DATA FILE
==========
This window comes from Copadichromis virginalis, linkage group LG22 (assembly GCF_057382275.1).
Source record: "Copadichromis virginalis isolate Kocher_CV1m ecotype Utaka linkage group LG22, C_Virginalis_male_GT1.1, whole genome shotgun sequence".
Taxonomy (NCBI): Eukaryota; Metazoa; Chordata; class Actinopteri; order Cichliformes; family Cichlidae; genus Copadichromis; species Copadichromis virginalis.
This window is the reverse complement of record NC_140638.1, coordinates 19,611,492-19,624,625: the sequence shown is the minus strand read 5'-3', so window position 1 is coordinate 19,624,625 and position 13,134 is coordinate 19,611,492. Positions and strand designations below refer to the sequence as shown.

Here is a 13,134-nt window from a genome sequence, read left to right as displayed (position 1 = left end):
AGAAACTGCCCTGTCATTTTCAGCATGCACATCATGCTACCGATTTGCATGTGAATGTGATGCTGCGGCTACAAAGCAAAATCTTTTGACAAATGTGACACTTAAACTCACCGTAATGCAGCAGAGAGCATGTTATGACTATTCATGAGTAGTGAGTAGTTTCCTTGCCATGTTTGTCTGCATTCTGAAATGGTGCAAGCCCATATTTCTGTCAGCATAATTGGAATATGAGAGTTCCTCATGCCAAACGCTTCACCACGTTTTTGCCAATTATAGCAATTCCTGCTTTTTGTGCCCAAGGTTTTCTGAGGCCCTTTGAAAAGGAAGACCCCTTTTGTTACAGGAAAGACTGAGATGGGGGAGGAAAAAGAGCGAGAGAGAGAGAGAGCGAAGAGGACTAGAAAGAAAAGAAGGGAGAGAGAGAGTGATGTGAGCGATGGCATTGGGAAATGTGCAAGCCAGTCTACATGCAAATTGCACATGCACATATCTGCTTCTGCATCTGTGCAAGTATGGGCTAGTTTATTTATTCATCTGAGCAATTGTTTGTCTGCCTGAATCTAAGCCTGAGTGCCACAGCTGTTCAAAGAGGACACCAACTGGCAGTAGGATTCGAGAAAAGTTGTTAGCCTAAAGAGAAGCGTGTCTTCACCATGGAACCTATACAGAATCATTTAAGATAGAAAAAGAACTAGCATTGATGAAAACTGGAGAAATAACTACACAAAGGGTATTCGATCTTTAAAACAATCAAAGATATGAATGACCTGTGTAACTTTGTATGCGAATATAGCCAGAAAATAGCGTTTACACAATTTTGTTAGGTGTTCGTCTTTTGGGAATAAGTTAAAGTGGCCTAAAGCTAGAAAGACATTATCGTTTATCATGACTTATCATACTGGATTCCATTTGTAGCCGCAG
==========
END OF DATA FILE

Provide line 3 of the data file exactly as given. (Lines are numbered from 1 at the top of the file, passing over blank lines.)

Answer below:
Taxonomy (NCBI): Eukaryota; Metazoa; Chordata; class Actinopteri; order Cichliformes; family Cichlidae; genus Copadichromis; species Copadichromis virginalis.